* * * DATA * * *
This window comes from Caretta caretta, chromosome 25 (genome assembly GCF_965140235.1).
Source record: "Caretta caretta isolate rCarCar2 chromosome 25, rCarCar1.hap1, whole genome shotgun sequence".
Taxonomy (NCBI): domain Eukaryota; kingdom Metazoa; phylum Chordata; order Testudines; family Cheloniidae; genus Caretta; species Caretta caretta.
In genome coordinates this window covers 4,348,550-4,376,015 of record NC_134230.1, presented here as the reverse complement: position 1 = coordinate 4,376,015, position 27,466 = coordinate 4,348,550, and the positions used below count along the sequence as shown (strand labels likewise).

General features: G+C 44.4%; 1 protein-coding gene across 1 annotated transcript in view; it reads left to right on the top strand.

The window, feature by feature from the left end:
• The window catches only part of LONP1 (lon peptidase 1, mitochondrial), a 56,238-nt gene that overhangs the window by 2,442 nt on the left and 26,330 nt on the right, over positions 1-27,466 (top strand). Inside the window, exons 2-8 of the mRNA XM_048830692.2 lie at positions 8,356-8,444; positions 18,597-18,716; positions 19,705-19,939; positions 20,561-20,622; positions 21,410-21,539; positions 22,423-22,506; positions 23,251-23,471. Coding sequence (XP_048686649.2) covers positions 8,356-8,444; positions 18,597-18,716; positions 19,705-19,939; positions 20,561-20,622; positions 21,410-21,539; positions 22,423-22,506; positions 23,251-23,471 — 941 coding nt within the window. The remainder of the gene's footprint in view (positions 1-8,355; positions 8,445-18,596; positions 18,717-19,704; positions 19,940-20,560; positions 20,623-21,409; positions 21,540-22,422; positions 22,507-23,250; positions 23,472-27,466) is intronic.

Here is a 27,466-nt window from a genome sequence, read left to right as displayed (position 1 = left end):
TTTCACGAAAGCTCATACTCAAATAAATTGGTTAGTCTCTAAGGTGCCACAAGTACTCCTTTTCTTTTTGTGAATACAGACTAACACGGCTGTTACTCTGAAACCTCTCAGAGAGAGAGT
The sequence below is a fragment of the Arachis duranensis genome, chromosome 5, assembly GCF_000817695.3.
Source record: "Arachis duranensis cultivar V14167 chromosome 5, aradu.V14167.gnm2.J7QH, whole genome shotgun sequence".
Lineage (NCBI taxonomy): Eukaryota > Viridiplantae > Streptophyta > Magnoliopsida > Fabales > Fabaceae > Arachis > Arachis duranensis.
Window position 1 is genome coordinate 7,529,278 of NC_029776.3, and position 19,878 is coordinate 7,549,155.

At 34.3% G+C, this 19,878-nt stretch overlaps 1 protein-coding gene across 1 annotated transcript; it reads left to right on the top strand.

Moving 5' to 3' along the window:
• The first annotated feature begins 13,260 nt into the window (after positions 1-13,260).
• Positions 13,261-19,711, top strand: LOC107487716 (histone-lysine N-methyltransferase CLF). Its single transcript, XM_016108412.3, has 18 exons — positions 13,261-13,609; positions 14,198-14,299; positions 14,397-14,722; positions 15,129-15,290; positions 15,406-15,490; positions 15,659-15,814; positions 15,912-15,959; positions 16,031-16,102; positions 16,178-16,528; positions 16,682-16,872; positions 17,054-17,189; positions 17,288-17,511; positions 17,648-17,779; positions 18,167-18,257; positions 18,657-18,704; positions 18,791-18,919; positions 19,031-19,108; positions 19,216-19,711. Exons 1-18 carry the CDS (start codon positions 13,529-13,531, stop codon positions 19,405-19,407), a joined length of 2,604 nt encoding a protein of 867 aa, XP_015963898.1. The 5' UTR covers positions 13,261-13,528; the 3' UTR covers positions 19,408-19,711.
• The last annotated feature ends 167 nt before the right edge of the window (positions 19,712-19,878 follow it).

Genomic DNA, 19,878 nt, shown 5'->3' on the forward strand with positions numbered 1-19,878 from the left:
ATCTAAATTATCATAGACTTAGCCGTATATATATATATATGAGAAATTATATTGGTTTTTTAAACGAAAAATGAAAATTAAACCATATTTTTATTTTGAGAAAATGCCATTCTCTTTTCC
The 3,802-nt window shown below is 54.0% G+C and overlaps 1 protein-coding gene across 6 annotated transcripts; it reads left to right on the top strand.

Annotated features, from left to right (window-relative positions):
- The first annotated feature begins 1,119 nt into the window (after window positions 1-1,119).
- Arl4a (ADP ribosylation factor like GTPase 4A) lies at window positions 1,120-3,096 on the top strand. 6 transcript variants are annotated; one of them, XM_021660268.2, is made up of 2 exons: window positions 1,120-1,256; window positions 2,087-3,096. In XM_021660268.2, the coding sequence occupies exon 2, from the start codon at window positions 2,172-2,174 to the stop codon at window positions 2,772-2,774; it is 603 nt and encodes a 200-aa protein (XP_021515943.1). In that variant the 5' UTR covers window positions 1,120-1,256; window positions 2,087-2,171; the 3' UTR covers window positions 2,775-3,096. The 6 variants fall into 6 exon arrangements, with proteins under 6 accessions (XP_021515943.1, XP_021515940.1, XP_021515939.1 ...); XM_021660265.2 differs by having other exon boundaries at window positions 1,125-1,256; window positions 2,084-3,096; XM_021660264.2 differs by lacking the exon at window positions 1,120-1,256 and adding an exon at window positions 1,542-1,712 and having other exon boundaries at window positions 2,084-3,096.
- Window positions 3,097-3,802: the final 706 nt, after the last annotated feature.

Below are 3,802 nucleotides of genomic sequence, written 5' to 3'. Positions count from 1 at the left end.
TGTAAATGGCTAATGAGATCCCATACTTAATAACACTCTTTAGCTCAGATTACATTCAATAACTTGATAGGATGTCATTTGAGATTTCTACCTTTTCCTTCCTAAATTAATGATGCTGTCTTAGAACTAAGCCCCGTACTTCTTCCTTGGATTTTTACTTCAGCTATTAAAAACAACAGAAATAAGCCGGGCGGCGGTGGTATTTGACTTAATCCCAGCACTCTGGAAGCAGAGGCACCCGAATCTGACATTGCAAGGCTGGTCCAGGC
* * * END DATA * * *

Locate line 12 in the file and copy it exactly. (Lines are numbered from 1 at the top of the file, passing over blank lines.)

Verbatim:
Lineage (NCBI taxonomy): Eukaryota > Viridiplantae > Streptophyta > Magnoliopsida > Fabales > Fabaceae > Arachis > Arachis duranensis.